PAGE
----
Dedicated to reviews and news of music for film, TV and games

Saturday, November 20, 2010


Harry Potter and The Deathly Hallows Part.1
Music by Alexandre Desplat
WaterTower Music Digital Download
26 Tracks 73:58 mins

I doubt that you've been able to escape the enormous amount of hype surrounding the release of this the penultimate film in the Harry Potter series. Personally, I have never been that impressed with any of the films, though they all have their moments, and I certainly don't go out of my way to see them, but instead am perfectly content to wait for them to air on TV.
The music for the series has, unlike the Star Wars and Lord of the Rings Films, been placed in the hands of a variety of composers. Of course the great John Williams started the ball rolling, then William Ross set about adapting his themes. Patrick Doyle had a very creditable go, and then Nicholas Hooper was on board for the last two David Yates-directed episodes. Yates returns as director for this the first part of a two part adaptation of J.K. Rowley's final Potter book, but Hooper seems to have been dropped in favour of a "name" composer, Alexandre Desplat who is a hot property internationally. Fans were hoping Williams might be persuaded to close the saga, but I gather Desplat will also score next summer's concluding part.
There are various versions of Desplat's score to be found out there. Here, I am covering the WaterTower digital release, but there is also an iTunes release, which I gather has some bonus tracks, a standard CD release, and finally, there will be a special numbered limited edition collector's edition box set, featuring the soundtrack, a bonus CD with extra music, an exclusive poster, picture disc vinyl, a DVD including video interviews, the soundtrack in 5.1 Surround Sound, original Harry Potter film, cells, and autographed sheet music. So take your pick!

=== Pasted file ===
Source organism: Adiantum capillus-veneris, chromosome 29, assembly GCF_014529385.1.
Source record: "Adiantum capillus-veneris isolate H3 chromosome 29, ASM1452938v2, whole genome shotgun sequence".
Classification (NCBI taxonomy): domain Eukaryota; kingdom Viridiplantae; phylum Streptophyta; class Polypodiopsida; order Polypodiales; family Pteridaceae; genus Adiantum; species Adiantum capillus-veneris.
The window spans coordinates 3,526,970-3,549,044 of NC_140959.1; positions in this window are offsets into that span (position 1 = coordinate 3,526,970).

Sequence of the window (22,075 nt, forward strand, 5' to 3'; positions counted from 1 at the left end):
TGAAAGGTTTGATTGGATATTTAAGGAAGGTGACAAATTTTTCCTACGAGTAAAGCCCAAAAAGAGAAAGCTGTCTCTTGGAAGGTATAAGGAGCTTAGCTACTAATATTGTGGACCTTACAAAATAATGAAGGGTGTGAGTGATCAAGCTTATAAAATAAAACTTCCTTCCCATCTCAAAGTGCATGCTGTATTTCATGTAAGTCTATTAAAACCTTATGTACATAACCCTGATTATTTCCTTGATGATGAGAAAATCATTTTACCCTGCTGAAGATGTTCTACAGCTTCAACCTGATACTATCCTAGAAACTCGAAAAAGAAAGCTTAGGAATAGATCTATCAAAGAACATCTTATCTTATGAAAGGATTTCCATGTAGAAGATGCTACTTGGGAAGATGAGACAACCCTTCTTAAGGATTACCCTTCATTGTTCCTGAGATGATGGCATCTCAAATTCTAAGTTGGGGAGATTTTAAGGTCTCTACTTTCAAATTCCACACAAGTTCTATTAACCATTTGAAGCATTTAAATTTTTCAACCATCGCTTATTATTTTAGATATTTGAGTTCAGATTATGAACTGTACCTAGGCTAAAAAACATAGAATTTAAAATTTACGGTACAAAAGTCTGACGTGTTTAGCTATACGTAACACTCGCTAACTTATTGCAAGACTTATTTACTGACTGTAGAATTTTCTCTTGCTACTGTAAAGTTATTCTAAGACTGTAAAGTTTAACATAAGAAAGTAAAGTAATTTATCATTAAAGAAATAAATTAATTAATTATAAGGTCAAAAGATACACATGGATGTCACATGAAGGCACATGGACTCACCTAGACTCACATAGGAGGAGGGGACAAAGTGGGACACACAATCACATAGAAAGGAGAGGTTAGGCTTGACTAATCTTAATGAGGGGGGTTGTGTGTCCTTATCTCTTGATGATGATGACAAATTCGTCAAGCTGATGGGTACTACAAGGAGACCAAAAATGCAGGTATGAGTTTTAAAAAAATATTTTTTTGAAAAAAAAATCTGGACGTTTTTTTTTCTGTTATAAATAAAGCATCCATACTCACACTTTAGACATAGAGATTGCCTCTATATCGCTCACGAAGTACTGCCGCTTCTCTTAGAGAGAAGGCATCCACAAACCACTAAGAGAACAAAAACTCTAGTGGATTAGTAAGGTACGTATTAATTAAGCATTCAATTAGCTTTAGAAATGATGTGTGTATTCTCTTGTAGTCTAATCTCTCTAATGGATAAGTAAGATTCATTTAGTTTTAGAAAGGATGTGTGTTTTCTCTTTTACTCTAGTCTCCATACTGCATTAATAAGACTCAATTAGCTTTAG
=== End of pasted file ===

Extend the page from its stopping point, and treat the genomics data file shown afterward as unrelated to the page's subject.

As the series has progressed so the tone has gotten increasingly darker, and this movie is hailed as the darkest yet but, though Desplat's score contains moments of threat and menace, and a few bursts of action, the overall feel is of poignancy and sadness, with some heart-warming and noble moments along the way, though there's a good questing feel to be found in the album's opening track, "Obliviate," and yet more energy in "Snape to Malfoy Manor," which moves along furiously, aided by choir. "Polyjuice Potion," harks back to the Hogwarts days, with its increasingly magical feel, with voices joining again, whilst "Sky Battle" is really the biggest action cue, "At the Burrow" offering light and shade in its aftermath.
A solo piano opens the poignant romance of "Harry and Ginny," which is followed by "The Will," which positively soars, before coming to earth and proceeding in subdued fashion into "Death Eaters," then picking up a sense of urgency. Another light interlude follows in "Dobby," before our heroes take flight again. There's a nice bouncy opening to "Ministry of Magic;" whilst "Detonators" has a surprising air of mischief about it.
The next highlight is "Fireplaces Escape," with its furious, if episodic, action. There's a sadness, yet nobility to the ending of "Ron Leaves," and a poignancy to "Godric's Hollow Graveyard" and "Hermione's Parents." Finally, "Ron's Speech" is heart-warming, and "Farewell to Dobby" emotional.
In conclusion, Desplat's music does not seem out of place in the Potter universe and serves its purpose admirably, it seems, though rarely coming close to matching the Williams (and even the Doyle) scores. "Hedwig's Theme" only makes a very brief appearance, which is probably right, as it speaks of more innocent days.
The final film in the series promises many slayings of well-loved characters, and let's hope Desplat is up to providing even more sorrowful moments than displayed even here.


Blogger Zolt├ín said...

I really liked the Deathly Hallows film. I, however, the book is much more informative.

11:09 PM  

Post a Comment

<< Home